chiefjason

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About chiefjason

  • Rank
    Leatherworker

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  • Gender
    Male
  • Location
    Hickory, NC
  1. "I got into tying flies to save money", said no serous tier ever. lol I don't even tie much anymore but I have a tying desk full of stuff, a dresser beside it half full, and stuff in the garage to include assorted dead critter skins. lol All that to chase tiny trout.
  2. I do all my brown holster mottled on purpose. I've figured out how to make it mostly repeatable, though I never try for exact anyway. I prefer my brown with some character and graduation of color. Have not messed with elephant yet though.
  3. New school pistol buckets. Nice.
  4. Stud in the strap with it poking through the back? That would be an interesting idea. I use them in a few things and have a buddy that uses them in his belt "buckle". The main issue would be getting the hole for the stud just right. That can be a bit finicky. Oh, and I hate thumb breaks.
  5. You want fun, huh? I've never not sold an X frame holster I've made. lol I've made 3 for the X frame and one for a stealth hunter. Realistically, the S&W K and N frames do best for me. Took me forever to find an N frame mold, got one used from this site. And you have to be careful with the K frames. Most molds are the 38 special only frames with the bare ejector rod. The .357 one's have a beefed up underlug. I had to build my mold up a bit to make it work. That said, I still don't move a lot of revolver holsters. They can be fun though.
  6. I just put the shoe rack in my dryer and run if for 40-50 minutes. I have a solar one I use for small stuff in the summer time if I don't want to use the dryer or don't need it fast. Mag holders and such mostly. Clear Plastic box with foil in the bottom, a small metal rack, and some holes in the top.
  7. OK, it might take some imagination here. This holster is for a S&W X frame and it's cross draw. However, the trailing loop is the last thing I do here. So it would be easy to beef up the bottom trailing section. Making it a larger glued section lower on the frame. Stitch the back belt loop. Mold the holster to your liking. Then figure out the exact cant you want and place the rear loop and trim the holster to your liking. This assumes you are hand stitching the line around the firearm since it is done AFTER molding. But this is how I make my holsters. Obviously you will need to change some things, but this method might be helpful to you. One thing you will have to do first is figure the rough angle of the rear belt loop because you stitch that in. I do that with the cardboard. I make the full size pattern then draw in the reinforcement pieces. Then I re copy the full size pattern and trim out my reinforcement patterns from the first pattern. That give me a full size pattern and the pieces cut in exactly the shape I need of for the final product. Personally, I would do away with the cut out in front. At that high cant, the gun is coming out at an angle where that cut may not be necessary. As to the sweat shield, notice mine is stitched in with the reinforcement. That really stiffens things up which might help with this thing riding pretty high. Link to the build. BuildingThe Beast - S&w Stealth Hunter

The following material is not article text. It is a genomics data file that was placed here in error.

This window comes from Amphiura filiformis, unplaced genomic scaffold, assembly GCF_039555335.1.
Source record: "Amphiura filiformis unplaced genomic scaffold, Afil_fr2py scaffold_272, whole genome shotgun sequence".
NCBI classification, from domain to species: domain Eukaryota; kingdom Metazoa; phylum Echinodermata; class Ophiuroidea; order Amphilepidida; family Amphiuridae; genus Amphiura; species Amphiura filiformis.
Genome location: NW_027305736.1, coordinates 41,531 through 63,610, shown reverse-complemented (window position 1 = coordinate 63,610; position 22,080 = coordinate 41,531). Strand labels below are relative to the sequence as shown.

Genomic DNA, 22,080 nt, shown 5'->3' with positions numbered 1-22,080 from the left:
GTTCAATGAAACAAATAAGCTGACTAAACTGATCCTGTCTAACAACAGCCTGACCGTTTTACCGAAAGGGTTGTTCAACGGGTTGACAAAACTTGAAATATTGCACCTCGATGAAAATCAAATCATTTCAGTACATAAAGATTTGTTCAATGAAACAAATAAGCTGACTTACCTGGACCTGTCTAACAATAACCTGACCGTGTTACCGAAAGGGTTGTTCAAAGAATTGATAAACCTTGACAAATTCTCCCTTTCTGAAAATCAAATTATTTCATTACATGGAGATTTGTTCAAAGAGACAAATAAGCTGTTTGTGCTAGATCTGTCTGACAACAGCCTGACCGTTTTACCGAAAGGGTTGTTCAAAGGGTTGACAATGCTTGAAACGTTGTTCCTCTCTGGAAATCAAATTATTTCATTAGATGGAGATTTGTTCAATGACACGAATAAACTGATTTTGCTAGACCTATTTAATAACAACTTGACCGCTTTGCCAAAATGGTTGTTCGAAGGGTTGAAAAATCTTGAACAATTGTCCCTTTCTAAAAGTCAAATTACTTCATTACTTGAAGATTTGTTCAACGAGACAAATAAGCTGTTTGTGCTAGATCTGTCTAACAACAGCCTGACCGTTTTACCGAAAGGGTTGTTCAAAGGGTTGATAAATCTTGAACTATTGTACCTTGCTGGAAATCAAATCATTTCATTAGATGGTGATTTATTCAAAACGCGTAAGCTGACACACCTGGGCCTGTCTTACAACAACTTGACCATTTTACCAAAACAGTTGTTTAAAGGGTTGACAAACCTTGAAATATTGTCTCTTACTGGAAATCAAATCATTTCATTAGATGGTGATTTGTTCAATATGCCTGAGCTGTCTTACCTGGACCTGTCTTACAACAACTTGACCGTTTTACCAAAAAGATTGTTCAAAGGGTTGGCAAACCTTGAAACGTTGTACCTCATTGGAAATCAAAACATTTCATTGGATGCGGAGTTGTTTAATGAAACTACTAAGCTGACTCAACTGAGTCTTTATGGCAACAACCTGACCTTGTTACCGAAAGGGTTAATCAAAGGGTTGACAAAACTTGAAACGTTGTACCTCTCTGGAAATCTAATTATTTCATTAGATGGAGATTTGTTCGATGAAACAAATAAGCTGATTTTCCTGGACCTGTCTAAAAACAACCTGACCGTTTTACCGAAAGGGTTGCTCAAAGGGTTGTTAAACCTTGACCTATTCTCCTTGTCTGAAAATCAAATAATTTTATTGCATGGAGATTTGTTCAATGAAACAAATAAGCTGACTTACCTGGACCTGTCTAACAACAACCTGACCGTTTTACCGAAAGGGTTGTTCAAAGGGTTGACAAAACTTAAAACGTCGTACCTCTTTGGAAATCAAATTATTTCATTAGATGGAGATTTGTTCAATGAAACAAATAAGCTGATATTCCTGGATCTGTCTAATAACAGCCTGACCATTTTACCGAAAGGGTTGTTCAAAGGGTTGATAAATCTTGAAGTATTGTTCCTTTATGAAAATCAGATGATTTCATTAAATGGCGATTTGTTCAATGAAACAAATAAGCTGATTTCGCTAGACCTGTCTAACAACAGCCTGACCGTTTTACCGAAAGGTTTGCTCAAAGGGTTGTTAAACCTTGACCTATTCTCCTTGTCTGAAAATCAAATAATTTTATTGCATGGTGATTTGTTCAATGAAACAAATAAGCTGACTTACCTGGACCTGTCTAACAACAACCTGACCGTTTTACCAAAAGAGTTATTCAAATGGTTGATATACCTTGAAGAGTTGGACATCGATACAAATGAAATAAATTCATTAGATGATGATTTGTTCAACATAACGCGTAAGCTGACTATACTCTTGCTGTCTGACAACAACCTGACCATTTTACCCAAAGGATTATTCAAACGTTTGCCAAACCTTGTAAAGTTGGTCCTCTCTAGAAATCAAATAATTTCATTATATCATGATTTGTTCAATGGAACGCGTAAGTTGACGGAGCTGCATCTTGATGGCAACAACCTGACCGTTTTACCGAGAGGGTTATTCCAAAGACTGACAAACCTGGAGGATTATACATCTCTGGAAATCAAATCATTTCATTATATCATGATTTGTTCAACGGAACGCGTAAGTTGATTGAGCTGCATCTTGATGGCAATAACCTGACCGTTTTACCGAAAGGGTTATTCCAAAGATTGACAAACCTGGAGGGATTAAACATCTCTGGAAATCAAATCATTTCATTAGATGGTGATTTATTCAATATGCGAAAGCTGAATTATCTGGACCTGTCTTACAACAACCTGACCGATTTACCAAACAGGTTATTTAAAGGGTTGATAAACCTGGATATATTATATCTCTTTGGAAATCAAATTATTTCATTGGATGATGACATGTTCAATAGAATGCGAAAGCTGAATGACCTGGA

8. No mold that I know of right now. The rail if full length, all the way to the front. And the frame is squared off without the cut out of the standard 1911. I've turned a couple down, but have not had a lot of requests for them. Unless you can get the gun, or fake the rail on a railed 1911 it's going to be hard to do a well molded holster. Maybe something more generic?
  9. Just built one for a Taurus 605 that is my new woods gun. Behind with the snap on the front. Which leads to another question, can you actually make a thumb break that does not grab the cylinder or anything else? Hateful things. Think I'll require all revolver straps snap on the front from now on.
  10. It's a good thing to be your own worst critic. Keeps you on your toes. I bring stuff in and show my wife, complaining the whole way. She usually looks at me and tells me to get over it. lol FWIW, since that leather looks a bit distressed anyway I bet you could have used a modeling spoon and worked it out. I've fixed worse.
  11. I use mechanics gloves with the thumb and pointer finger cut at the knuckle. Helps with dexterity. I leave the rest full so I can use them to pull.
  12. Yeah, I just bought one of the smaller ones from Index Fasteners. Looked at building one, but my skill level is a bit lacking in that category. It was not cheap but I really like it. Works great on kydex. I tried it for leather but I use 8-9 oz and just did not like the results. Plus introducing water into the vacuum pump means you have to change the oil more often.
  13. Go here and look. This membrane is what I use. Don't really use it for leather though. Not cheap, but if you take care of them they last a long time. I've been using the current one for several months. http://www.ifithermoplastics.com/products/hd-industrial-design
  14. Plinker, can't recall the punch number offhand but I cut the slots out with a 1.5" French skiving knife if that helps. Works like a charm. I have a punch but it's way too thin for a gun belt.
  15. Hate to hear that. I know I picked up a lot reading his posts. Amazing artist for sure.